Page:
New Delhi, May 17 (IANS) The Supreme Court has said that an order that has been obtained by an accused by practising fraud and suppression of facts could not be allowed to survive and it was obligated to set aside such an order.
“A victim of a crime has as much right to get justice from the court as an accused who enjoys the benefit of innocence till the allegations are proven against him,” said a bench of Justice K.S. Radhakrishnan and Justice Dipak Misra in their judgment pronounced Thursday.
The court said this while setting aside the order of the Rajasthan High Court and that of an additional district and sessions judge, Jodhpur and restoring the order of the additional chief judicial magistrate summoning Prem Prakash to face trial in the wake of a complaint received by it.
In the instant case, on a plea by one Prem Prakash, the additional district and session judge, Jodhpur, quashed the order of the additional chief judicial magistrate taking cognizance of a protest petition and summoned him through arrest warrant. The judge quashed it holding that when the offences were triable by the session’s court, the magistrate could not have taken cognizance on the basis of a protest petition.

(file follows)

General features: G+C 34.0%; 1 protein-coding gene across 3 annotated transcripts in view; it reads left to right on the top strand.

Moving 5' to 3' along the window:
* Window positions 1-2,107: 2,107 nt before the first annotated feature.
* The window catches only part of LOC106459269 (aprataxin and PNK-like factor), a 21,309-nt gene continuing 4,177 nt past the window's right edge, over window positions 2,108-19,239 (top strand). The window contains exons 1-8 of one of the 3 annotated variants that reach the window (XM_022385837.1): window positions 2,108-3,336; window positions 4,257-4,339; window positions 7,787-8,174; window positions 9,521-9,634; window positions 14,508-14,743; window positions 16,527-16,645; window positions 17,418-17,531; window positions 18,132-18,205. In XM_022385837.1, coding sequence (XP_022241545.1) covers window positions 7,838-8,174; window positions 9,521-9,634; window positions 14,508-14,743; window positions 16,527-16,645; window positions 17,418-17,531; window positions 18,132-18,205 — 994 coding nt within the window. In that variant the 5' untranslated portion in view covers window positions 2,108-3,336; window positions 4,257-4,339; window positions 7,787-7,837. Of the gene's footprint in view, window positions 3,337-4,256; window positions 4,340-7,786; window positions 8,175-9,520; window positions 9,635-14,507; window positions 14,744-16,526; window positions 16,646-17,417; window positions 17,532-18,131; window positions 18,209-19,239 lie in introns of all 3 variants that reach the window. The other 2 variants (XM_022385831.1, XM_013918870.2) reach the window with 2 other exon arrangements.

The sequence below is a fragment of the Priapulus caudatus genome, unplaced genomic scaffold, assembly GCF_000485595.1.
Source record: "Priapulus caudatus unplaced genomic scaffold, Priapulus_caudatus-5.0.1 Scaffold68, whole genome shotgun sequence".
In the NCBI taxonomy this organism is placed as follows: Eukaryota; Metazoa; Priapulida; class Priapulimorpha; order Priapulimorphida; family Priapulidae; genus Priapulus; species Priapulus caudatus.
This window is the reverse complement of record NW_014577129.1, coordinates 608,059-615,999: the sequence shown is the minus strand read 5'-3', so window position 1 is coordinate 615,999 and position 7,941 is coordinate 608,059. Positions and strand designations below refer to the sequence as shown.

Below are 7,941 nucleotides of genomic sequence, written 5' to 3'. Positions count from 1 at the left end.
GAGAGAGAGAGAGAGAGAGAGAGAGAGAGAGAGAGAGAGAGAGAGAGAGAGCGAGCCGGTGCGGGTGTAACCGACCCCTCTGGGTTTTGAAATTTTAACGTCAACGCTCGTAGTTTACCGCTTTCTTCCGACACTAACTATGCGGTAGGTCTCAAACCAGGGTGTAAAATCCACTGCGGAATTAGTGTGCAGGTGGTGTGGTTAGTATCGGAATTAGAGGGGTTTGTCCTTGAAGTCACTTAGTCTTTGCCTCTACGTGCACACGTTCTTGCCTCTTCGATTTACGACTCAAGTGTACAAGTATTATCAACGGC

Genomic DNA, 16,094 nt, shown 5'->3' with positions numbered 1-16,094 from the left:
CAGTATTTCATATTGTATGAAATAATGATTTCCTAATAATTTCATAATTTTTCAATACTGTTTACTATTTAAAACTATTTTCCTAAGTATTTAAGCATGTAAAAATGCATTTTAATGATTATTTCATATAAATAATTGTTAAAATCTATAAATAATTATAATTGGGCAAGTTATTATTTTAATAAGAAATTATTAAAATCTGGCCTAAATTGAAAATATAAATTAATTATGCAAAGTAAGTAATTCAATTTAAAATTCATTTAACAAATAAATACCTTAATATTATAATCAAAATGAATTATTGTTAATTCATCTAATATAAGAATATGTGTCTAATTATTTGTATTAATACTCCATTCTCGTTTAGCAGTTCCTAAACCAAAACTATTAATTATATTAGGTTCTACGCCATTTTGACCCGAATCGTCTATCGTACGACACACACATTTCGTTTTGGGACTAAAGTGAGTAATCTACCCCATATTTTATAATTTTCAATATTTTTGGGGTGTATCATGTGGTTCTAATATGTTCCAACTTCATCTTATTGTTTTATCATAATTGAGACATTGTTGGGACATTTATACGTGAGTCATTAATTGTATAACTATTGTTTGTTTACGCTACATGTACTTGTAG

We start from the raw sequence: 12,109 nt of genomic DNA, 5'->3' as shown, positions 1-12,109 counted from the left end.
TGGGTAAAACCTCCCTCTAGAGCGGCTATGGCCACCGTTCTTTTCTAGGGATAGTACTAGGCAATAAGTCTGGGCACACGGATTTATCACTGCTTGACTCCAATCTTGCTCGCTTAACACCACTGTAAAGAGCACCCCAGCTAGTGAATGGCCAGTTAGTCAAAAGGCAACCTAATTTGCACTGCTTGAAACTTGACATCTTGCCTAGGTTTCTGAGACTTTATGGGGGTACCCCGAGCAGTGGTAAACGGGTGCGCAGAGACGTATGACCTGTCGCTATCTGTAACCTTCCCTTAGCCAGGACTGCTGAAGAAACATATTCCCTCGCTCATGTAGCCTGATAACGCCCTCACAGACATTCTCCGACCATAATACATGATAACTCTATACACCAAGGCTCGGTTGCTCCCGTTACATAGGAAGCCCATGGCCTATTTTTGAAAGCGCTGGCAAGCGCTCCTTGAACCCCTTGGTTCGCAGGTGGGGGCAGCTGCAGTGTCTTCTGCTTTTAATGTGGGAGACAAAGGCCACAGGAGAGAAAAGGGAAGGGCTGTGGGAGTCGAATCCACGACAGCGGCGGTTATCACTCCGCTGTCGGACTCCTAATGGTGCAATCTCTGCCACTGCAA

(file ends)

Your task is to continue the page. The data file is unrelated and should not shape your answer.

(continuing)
However, it was held back from the court of the judge, that another additional district and sessions judge at Jodhpur had, after hearing detailed arguments, July 27, 2009 framed the charges against the accused that included Prem Prakash.
Holding that it was clear case of suppression, the court said, “…though the respondent was fully aware about the fact that charges had been framed against him by the learned trial Judge, yet he did not bring the same to the notice of the revisional court hearing the revision against the order taking cognizance”.
“Any one who takes recourse to method of suppression in a court of law, is, in actuality, playing fraud with the court, and the maxim supressio veri, expression faisi, i.e., suppression of the truth is equivalent to the expression of falsehood, gets attracted,” said Justice Misra pronouncing the judgment.
Noting that as the order has been obtained by practising fraud and suppressing material fact before a court of law to gain advantage, the court said that it cannot be allowed to stand.
Invoking its powers under article 142 of the constitution, the court said that “cognizance of the offences had been rightly taken by the learned Magistrate and charges, as we find, have been correctly framed by the learned trial Judge”.
The court said that when an order of quashment of summons has been obtained by suppression of facts, “this court has an obligation to set aside the said order and restore the order framing charges and direct the trial to go on”.